Our Thanksgivings are never quite what I envision them to be.
In my mind’s eye…
My entire family is dressed in coordinating Fall colors. I, of course, have my pearls on and my cheeks are decidedly rosy with excitement and autumnal (my new favorite word) exuberance. We applaud my Mom’s hard work and ooohhh and aaahhhh at the impressive spread she magically produces year after year after year. The children are well-behaved and don’t begin eating until we do and do not request refills until we are finished with our food. We all laugh and talk and then go around the table and express what our hearts are most grateful for….
Apparently, my mind’s eye is a sissy and a stubbornly delusional one, at that.
Cause that up there ain’t happening. Never has…most likely never will.
One year, we did decide to share what we were thankful for. We started with my eldest brother, Matt, who sits at the rear of the table (as opposed to head where my Daddy sits). Matt looked to his right at my brother Jerry and said, decisively, “I’m thankful for Jerry.” Jerry then said “I’m thankful for Amy”, who was, you guessed it, sitting to his right. Amy was thankful for Pete (on her right), who was thankful for Dad (on his right) who was thankful for Mom (on his right) who was thankful for me (on her right), who was thankful for my sister-in-law, Kaci, who ended our game by saying “I’m thankful for Matt.” We all burst out laughing, my Daddy thanked God for the food, and we dug in like the irreverent heathens we are.
And then there was the day when my brother, Pete, started a new Thanksgiving tradition after noting that cows (who have all those extra stomachs) could eat all they wanted – all day, even – and never seem uncomfortable. Thus, after gorging on turkey and dressing every year, he would go into the living room and get on all fours, letting his full American belly hang in relief and disgustingness. Lovely, yes? (But hey…don’t knock it till you try it).
I have titled this year’s holiday “Thanksgiving or Bust.” Last Sunday night at 5:00, no one I knew was sick and we had grandiose plans for the coming week, nearly every minute reserved. Exactly one hour later, Gideon threw up in my Mom’s kitchen floor, and from that moment on, the family steadily toppled like dominoes, beginning with Rebekah, then me, then Betsie, Mom, Dad, Matt, Amy, Abigail, Kate, my cousin, his wife, his daughter, and our friends (and houseguests last weekend) Zac and Chrissy. Our mapped out week was spent purging ourselves and then painstakingly disinfecting our houses. Did we still spend every last minute of the holidays together and partake in a gargantuan Thanksgiving meal, regardless of all the vomit and what-not? You bet we did. Thanksgiving or bust.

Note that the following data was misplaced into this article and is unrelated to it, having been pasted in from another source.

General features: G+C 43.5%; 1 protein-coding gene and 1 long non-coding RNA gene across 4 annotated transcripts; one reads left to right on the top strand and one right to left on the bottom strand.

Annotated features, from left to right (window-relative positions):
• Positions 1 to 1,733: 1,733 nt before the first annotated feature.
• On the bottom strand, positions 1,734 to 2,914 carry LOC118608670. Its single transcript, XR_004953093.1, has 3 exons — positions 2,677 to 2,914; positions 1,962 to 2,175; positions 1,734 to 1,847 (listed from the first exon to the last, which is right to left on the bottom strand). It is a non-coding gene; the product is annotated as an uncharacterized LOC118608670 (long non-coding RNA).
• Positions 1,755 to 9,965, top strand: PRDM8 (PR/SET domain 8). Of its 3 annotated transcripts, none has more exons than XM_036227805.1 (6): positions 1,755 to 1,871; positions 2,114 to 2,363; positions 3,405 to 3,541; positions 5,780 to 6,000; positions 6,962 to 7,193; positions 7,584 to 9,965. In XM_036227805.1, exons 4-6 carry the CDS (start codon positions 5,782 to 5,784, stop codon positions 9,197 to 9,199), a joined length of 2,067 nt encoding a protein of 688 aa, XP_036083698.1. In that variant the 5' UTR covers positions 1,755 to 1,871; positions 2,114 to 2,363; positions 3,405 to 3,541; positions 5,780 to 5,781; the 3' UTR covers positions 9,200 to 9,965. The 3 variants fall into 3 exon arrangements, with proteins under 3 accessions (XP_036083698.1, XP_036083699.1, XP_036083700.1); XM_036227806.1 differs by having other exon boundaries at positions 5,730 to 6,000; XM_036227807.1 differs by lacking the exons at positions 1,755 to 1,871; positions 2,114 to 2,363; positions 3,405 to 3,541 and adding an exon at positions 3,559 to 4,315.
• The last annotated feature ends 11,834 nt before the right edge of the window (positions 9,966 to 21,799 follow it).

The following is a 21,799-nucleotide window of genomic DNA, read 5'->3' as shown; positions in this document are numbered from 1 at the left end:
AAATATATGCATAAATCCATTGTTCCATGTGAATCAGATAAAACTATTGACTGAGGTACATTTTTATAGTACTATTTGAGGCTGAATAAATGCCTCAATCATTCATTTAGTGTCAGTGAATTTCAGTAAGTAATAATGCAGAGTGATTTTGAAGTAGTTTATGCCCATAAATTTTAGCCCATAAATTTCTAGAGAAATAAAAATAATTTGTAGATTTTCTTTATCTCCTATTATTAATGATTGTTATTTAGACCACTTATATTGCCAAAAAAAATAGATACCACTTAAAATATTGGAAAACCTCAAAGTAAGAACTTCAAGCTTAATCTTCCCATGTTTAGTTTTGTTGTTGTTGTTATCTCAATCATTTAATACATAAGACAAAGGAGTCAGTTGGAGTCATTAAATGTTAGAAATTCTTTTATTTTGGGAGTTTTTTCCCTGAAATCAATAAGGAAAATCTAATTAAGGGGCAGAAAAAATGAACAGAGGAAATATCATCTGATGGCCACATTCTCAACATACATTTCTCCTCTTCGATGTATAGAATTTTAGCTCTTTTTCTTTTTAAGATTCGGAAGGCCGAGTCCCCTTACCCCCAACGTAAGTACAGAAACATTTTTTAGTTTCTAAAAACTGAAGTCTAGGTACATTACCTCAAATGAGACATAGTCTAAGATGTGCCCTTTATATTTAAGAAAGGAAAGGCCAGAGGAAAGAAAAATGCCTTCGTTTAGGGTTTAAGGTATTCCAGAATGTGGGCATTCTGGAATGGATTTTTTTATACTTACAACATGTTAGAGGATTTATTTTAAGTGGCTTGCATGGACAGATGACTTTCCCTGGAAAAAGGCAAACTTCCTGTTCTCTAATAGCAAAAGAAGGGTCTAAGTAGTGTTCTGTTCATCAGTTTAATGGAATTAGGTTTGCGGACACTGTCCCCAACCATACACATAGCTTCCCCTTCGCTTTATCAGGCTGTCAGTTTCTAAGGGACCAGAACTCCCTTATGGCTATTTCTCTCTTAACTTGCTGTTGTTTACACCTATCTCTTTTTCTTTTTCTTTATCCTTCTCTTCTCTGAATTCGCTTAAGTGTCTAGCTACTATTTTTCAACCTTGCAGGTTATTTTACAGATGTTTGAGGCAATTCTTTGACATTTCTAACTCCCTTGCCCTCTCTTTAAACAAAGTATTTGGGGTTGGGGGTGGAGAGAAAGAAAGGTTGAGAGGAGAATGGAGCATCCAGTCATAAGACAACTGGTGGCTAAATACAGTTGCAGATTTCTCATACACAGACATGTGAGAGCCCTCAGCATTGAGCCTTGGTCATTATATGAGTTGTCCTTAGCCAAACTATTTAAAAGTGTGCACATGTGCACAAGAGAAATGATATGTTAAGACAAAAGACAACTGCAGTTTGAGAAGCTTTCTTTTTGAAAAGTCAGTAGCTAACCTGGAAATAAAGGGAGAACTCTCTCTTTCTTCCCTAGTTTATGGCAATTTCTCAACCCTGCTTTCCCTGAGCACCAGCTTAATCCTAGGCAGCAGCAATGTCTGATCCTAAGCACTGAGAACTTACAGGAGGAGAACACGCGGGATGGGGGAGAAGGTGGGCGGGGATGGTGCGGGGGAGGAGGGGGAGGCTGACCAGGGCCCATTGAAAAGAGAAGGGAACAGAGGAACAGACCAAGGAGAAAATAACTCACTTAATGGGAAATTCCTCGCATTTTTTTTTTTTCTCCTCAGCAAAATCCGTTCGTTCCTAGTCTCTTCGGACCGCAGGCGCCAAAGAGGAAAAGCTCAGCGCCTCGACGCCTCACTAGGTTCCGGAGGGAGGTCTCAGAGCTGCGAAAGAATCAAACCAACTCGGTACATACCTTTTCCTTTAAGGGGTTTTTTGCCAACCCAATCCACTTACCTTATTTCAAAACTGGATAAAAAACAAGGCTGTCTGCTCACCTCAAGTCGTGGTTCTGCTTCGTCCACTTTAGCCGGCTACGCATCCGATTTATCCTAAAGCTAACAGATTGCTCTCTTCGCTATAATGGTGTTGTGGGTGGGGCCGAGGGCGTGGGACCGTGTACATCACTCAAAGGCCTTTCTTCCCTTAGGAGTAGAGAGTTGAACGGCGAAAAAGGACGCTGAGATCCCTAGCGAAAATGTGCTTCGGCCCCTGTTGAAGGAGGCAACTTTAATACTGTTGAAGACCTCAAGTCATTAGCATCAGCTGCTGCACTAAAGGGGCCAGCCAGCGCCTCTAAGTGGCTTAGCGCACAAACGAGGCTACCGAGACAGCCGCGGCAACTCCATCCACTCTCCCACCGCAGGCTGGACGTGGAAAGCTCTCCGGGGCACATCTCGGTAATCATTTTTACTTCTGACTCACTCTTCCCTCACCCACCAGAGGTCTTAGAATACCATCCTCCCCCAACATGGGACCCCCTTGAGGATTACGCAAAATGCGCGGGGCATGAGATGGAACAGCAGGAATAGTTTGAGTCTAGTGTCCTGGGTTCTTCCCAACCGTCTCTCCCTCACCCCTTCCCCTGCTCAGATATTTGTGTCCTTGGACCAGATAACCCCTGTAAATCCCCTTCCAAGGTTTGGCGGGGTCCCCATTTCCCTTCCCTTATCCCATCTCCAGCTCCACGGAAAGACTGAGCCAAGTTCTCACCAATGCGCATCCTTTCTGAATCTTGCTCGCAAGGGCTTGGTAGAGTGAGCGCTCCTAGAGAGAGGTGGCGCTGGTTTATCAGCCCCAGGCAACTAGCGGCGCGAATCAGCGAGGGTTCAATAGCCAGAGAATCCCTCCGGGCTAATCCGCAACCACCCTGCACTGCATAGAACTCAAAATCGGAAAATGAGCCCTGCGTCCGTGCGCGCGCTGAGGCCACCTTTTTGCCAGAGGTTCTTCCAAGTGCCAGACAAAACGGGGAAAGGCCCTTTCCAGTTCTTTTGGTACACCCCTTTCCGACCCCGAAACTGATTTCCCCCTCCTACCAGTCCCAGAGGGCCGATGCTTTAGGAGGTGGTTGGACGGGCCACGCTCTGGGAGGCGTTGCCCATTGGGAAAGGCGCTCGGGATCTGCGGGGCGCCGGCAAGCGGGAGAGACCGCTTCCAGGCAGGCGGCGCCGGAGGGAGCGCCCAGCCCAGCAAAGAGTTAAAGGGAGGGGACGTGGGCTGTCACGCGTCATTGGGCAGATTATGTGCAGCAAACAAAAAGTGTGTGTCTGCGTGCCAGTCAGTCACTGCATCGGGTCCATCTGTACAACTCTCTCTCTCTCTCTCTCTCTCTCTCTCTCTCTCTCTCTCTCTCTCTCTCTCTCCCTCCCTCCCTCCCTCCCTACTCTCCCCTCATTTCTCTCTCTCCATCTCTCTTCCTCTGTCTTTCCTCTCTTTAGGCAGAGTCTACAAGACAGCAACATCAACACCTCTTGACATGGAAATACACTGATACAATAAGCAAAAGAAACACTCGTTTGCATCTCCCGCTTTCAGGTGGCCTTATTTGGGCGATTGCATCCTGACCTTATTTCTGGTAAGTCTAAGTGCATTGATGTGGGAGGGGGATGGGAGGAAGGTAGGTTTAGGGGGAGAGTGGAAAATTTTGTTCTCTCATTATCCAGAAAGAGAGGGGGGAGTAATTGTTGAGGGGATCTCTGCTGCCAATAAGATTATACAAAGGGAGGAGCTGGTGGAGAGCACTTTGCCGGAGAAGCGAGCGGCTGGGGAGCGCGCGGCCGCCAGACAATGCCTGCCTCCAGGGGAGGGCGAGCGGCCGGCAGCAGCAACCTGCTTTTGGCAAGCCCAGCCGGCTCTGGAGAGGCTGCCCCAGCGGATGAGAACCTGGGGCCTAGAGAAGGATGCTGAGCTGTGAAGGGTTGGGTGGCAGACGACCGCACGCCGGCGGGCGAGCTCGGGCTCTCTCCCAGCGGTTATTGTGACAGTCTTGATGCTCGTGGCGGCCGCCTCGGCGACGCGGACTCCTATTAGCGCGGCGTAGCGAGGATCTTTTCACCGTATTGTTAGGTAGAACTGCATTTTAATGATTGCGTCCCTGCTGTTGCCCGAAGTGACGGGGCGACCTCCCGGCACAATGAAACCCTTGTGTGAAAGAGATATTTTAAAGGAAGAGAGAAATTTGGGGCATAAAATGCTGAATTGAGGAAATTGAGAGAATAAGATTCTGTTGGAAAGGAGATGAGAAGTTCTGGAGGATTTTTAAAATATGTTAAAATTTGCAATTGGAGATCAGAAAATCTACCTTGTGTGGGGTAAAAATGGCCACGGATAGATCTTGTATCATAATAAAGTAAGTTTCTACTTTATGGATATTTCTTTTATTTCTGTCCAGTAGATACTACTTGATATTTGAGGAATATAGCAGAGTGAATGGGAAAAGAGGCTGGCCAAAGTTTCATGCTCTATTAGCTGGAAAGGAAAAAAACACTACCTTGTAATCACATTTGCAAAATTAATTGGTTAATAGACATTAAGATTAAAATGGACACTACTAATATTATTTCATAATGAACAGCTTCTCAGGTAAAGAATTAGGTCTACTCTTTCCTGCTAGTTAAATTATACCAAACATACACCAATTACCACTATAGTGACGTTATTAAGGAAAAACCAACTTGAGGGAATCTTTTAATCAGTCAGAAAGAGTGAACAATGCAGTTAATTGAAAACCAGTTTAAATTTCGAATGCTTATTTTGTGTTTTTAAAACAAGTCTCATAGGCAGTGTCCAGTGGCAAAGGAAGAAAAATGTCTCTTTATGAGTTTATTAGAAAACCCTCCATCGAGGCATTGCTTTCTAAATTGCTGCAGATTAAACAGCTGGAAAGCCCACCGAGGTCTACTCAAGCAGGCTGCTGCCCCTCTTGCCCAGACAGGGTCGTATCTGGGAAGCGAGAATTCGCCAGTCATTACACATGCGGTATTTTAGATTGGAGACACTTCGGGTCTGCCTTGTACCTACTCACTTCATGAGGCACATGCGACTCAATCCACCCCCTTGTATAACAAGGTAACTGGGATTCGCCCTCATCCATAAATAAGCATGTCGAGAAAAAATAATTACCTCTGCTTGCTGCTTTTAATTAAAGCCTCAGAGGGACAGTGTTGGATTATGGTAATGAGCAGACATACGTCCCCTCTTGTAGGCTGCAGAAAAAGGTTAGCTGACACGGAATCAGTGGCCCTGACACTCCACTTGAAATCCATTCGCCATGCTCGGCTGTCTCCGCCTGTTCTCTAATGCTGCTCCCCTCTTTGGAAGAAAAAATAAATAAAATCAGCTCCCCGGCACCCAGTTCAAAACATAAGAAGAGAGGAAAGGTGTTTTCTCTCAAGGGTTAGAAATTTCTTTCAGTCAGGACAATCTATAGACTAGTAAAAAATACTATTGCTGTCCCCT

Today, as I sat at the kitchen table putting on my make-up while the kids played Play-Doh, I realized that in the disjointedness and mild trauma of our week I hadn’t even discussed “what we’re thankful for” with them.
“Did you guys have a happy Thanksgiving?” I asked.
They both nodded.
“Well what are you thankful for?” I prompted.
Gideon piped up first. “I’m thankful for this beautiful land God made.” After a thoughtful pause he added “And I’m thankful that I’m eating all my food and growing up.”
I noticed the small pile of green Play-Doh peas he was making and remembered with no small amount of guilt the Thanksgiving lecture I had given him in the bathroom…the lecture that included my accidentally telling him that if he didn’t eat his green beans, he would die. (I meant eventually, not right then…).
Moving on. “How about you, Rebekah?” I asked.
“Ummm…” she contemplated. “I’m thankful for…my bed for my baby for Christmas.”
Well, I suppose it is alright to be thankful for what Santa is going to bring you…she has a lot of faith, this girl.
“What are you thankful for Chris?” I later asked.
“You.” he replied, never looking up from his book.
I looked at Betsie, sitting in her chair beside him, who smiled at me adoringly. “You.” she also replied, albeit silently…I could see it in her eyes.
And me? Well…I am still thankful for the person on my right. And I’m also thankful that when God draws you to a life that is founded on love and gratitude, you don’t have to have a Norman Rockwell Thanksgiving. You can eat until you’re about to burst with the family you thank God for day in and day out and then you can get on all fours in the living room and let your belly hang down like a cow while your cousin is throwing up in the bathroom…
Its just how we do Thanksgiving.
Always have…most likely always will.
I honestly don’t think I’d change a thing.